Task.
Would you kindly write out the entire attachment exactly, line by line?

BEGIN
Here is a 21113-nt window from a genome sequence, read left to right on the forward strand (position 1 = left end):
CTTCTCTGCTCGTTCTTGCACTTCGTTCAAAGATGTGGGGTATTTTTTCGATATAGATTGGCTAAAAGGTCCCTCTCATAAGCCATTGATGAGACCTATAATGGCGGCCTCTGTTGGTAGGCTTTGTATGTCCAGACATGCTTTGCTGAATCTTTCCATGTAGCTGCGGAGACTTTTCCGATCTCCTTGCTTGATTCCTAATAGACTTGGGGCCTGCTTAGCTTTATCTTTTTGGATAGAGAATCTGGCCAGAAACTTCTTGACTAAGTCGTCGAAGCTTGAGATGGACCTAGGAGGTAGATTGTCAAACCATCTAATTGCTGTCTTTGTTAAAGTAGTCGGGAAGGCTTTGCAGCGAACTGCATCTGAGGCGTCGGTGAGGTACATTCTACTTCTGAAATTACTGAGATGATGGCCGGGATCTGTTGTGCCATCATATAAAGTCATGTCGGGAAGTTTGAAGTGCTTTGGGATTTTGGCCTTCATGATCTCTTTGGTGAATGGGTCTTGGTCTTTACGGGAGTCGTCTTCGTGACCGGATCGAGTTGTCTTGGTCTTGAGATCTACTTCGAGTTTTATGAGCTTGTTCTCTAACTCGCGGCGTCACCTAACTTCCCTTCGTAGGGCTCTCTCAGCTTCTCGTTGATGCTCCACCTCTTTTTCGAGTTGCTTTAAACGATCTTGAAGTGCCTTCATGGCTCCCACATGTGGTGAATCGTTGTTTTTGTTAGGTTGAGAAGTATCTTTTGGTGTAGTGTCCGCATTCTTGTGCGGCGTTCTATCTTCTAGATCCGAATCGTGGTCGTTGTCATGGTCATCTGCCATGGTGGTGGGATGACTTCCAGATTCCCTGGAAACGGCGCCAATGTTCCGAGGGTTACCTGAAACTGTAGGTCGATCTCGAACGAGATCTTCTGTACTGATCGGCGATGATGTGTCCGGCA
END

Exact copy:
Here is a 21113-nt window from a genome sequence, read left to right on the forward strand (position 1 = left end):
CTTCTCTGCTCGTTCTTGCACTTCGTTCAAAGATGTGGGGTATTTTTTCGATATAGATTGGCTAAAAGGTCCCTCTCATAAGCCATTGATGAGACCTATAATGGCGGCCTCTGTTGGTAGGCTTTGTATGTCCAGACATGCTTTGCTGAATCTTTCCATGTAGCTGCGGAGACTTTTCCGATCTCCTTGCTTGATTCCTAATAGACTTGGGGCCTGCTTAGCTTTATCTTTTTGGATAGAGAATCTGGCCAGAAACTTCTTGACTAAGTCGTCGAAGCTTGAGATGGACCTAGGAGGTAGATTGTCAAACCATCTAATTGCTGTCTTTGTTAAAGTAGTCGGGAAGGCTTTGCAGCGAACTGCATCTGAGGCGTCGGTGAGGTACATTCTACTTCTGAAATTACTGAGATGATGGCCGGGATCTGTTGTGCCATCATATAAAGTCATGTCGGGAAGTTTGAAGTGCTTTGGGATTTTGGCCTTCATGATCTCTTTGGTGAATGGGTCTTGGTCTTTACGGGAGTCGTCTTCGTGACCGGATCGAGTTGTCTTGGTCTTGAGATCTACTTCGAGTTTTATGAGCTTGTTCTCTAACTCGCGGCGTCACCTAACTTCCCTTCGTAGGGCTCTCTCAGCTTCTCGTTGATGCTCCACCTCTTTTTCGAGTTGCTTTAAACGATCTTGAAGTGCCTTCATGGCTCCCACATGTGGTGAATCGTTGTTTTTGTTAGGTTGAGAAGTATCTTTTGGTGTAGTGTCCGCATTCTTGTGCGGCGTTCTATCTTCTAGATCCGAATCGTGGTCGTTGTCATGGTCATCTGCCATGGTGGTGGGATGACTTCCAGATTCCCTGGAAACGGCGCCAATGTTCCGAGGGTTACCTGAAACTGTAGGTCGATCTCGAACGAGATCTTCTGTACTGATCGGCGATGATGTGTCCGGCA